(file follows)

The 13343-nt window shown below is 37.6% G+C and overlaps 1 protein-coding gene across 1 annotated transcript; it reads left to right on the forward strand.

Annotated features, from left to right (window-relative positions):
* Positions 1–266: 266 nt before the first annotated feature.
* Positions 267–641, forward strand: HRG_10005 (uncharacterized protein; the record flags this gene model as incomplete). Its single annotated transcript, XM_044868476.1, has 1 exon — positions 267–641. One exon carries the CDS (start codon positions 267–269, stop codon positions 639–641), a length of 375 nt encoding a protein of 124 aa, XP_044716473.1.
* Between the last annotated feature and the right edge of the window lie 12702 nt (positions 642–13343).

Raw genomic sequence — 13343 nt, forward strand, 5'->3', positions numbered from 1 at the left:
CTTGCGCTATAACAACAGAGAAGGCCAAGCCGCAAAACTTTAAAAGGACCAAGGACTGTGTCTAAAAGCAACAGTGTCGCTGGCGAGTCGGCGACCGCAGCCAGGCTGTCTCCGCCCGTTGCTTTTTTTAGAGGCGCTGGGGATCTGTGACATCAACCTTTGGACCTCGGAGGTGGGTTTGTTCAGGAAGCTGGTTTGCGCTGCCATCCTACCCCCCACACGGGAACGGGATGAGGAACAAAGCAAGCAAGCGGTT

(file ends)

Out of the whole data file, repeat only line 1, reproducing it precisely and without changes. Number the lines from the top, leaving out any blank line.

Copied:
The 13343-nt window shown below is 37.6% G+C and overlaps 1 protein-coding gene across 1 annotated transcript; it reads left to right on the forward strand.